Gerrit Workflow

The workflow defines a process for using with Google’s Gerrit project. It is excellent in a number of ways! If you are using Git at your company and want to have a nice code review process as well as a way to verify and have a few more checks and balances, this is an amazing tool that Google has provided open source. I did make a few customizations to the tool in order to better suite our needs within the company and maybe I will share those once I get some more free time.

The idea with the following workflow is to show you a developer process from beginning to the end of a feature using Gerrit.  We are not using Repo which is a Google developed tool to work with Git and Gerrit.  We are using straight out of the box Git with Gerrit.  In our company we have a few proprietary development build processes but I try to call those out in the workflow so that you can tell how it could be adapted to your company or open source project.


  • Implement feature
  • 1
     //Create topic branch off of master
    git checkout -b topic origin/master
  • Commit changes. Commit as many times as you want to the topic branch.
  • Get latest code frequently and especially before you push.
  • 1
    git pull
  • Fix Merge Conflicts
  • 1
     git mergetool
    //'''Do *NOT*''' commit after you do the merge
    git rebase --continue
  • Compile the code
  • 1
    //This is an internal shortcut for us to do a full compile just like the integration hudson builds
    //You really want to be able to replicate exactly what the integration machines are doing and
    //make it as easy as possible.
  • Validate the code (This means running your unit tests, integration tests, a subset of all the selenium tests, etc.)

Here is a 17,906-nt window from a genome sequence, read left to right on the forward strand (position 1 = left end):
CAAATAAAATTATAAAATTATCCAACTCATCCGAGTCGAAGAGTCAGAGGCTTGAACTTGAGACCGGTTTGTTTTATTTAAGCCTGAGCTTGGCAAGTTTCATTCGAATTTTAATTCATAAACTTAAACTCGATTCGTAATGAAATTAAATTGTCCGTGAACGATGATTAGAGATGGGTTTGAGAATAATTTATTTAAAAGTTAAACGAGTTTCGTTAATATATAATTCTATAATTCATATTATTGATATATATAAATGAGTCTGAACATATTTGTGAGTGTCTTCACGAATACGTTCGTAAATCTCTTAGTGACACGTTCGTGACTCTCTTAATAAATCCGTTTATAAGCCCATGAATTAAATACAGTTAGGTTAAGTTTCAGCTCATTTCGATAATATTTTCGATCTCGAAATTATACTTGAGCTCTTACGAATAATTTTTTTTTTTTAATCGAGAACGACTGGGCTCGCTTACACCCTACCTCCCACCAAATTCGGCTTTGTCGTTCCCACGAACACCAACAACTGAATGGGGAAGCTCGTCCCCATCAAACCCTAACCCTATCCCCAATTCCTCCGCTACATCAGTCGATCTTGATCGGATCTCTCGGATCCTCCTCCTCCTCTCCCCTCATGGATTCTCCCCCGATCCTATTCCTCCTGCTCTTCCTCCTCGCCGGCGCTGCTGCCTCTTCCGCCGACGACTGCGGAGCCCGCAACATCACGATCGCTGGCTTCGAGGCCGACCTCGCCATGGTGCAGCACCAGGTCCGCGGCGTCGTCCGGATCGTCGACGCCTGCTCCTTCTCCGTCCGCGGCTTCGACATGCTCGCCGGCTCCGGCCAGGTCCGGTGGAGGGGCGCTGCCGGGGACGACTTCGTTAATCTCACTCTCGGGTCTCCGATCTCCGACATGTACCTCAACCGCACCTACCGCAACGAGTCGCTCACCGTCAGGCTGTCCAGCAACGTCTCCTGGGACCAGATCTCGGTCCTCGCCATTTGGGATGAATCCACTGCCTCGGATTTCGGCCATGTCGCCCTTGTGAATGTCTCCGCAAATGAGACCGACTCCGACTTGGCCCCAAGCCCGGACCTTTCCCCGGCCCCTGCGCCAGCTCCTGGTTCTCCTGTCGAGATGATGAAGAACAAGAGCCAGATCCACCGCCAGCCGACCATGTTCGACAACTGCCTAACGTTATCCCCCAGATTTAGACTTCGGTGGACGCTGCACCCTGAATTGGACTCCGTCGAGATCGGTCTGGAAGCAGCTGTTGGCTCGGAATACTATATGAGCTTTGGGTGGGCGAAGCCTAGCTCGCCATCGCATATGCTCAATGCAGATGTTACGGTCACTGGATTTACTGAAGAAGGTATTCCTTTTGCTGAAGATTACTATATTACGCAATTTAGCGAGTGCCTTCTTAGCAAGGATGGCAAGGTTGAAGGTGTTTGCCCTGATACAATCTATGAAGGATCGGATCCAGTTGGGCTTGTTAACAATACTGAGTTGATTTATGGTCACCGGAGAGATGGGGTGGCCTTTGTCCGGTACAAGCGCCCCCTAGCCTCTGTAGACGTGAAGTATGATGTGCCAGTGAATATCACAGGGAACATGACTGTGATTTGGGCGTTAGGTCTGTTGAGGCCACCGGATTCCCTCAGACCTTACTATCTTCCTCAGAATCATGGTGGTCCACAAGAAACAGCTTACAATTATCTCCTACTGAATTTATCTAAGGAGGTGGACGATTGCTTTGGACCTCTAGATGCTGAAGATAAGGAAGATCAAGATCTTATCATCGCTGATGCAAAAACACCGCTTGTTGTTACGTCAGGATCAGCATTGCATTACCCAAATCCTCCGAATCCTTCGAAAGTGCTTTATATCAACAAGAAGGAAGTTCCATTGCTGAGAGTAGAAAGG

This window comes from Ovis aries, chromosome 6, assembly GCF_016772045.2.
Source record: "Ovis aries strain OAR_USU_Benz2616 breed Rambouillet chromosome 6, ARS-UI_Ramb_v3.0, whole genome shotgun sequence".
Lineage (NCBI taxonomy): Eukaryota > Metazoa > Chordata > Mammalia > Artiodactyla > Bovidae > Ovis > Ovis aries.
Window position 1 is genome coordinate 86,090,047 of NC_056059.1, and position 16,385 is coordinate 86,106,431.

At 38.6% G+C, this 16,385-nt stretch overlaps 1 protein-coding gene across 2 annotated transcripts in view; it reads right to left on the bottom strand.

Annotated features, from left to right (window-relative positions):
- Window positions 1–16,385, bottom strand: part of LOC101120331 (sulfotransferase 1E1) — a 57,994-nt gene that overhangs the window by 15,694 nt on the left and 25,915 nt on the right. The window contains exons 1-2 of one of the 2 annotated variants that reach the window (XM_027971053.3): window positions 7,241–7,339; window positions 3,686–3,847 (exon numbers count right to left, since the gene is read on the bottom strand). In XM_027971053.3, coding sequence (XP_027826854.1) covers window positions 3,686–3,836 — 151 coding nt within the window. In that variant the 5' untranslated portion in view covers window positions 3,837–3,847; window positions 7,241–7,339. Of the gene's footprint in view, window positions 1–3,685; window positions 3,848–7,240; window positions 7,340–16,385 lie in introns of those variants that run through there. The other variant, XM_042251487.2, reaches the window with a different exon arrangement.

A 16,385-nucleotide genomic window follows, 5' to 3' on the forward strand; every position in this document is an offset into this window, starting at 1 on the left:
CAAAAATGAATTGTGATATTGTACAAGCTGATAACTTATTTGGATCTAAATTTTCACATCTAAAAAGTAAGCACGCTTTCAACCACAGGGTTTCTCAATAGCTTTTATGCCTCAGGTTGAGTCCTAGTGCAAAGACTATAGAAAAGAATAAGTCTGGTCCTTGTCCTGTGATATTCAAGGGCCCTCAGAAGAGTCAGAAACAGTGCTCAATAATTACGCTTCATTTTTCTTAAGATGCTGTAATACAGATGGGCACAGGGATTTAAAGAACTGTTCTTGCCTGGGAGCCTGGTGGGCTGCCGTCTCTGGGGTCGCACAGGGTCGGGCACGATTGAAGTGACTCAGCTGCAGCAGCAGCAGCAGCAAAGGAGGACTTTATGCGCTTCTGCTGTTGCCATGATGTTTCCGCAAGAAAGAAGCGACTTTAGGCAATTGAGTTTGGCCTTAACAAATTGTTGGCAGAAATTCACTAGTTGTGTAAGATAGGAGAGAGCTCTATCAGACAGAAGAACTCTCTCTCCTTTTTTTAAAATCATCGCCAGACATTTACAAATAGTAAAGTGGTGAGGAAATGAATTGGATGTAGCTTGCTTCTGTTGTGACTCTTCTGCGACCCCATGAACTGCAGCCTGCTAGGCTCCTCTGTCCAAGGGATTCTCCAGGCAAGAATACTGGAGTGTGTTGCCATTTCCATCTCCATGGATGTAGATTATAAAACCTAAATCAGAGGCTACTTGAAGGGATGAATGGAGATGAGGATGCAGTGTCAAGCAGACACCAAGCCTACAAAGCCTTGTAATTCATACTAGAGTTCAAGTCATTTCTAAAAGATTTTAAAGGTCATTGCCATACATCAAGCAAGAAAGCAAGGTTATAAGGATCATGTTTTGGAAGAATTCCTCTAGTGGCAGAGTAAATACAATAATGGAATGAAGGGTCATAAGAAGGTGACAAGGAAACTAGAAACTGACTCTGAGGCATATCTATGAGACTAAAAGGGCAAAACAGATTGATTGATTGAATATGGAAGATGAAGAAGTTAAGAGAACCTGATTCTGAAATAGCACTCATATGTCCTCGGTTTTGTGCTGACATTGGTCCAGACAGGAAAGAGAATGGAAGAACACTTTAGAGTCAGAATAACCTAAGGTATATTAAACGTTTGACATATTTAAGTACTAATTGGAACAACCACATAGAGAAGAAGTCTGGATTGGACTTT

• 1
    projbuild dev_check
  • Prepare a single commit for code review by squashing your commits
  • Create another local branch
  • 1
    git checkout -b topicForCodeReview origin/master
  • Merge squash your topic branch into your topicForCodeReview branch
  • 1
    git merge --squash topic
  • The squash leaves the changes in your topicForCodeReview branch in the staged state. You’ll need to fire up git gui and commit them to that branch.
  • Push for code review
  • 1
    git push for-code-review
  • Fix any merge issues using git mergetool if necessary.
  • Note: If you choose not to squash before pushing for code review, every commit will get a separate code review!! This is not recommended.


You will need to setup the git config a certain way in order to be able to pull off this workflow.  Pretty trivial changes though, so don’t worry to much yet 🙂

  • Set rebase to always
  • 1
      rebase = always
  • Set up the shortcut for “for-code-review”
  • 1
    [remote "for-code-review"]
      url = <main git uploading repository location>
      push = HEAD:refs/for/master

Git Workflow – In Response

Just wanted to share the following with others since it is in response to a yammer post within my organization.  Maybe it will be slightly helpful to others.  I do realize I am leaving a large part of the thread out of this.  Hopefully I will be able to come back later and actually post our Git workflow.


Git does allow a lot of flexibility in setting up a workflow. It is essential to understand the workflow possibilities and tweak that to fit the organization. Steven has a good point that it is possible to push such that you re-write history. While this is allowed, it can easily be turned off and set by access permissions and/or server side hooks. This is controlled and managed using Gerrit for our team. That way only a limited number of people have the ability to force change history.

There was mention of using “rebase” to change the workflow. From my experience, this has improved the workflow in Git. Our team has “rebase = always” setup so that anyone making a branch will automatically get it setup to be rebased onto the latest code. When anyone sets up a Git repo they run a small setup script that does the aforementioned and some additional tweaks for our workflow. A benefit that you get with using rebase is that your git history is much easier to read since you are really committing only fast-forward changes (less actual merge commits – kind of to John’s point). Since we push everything through Gerrit, developers have the opportunity to do a code review, check their changes, and copy anyone on the change *before* it gets committed to the active development stream.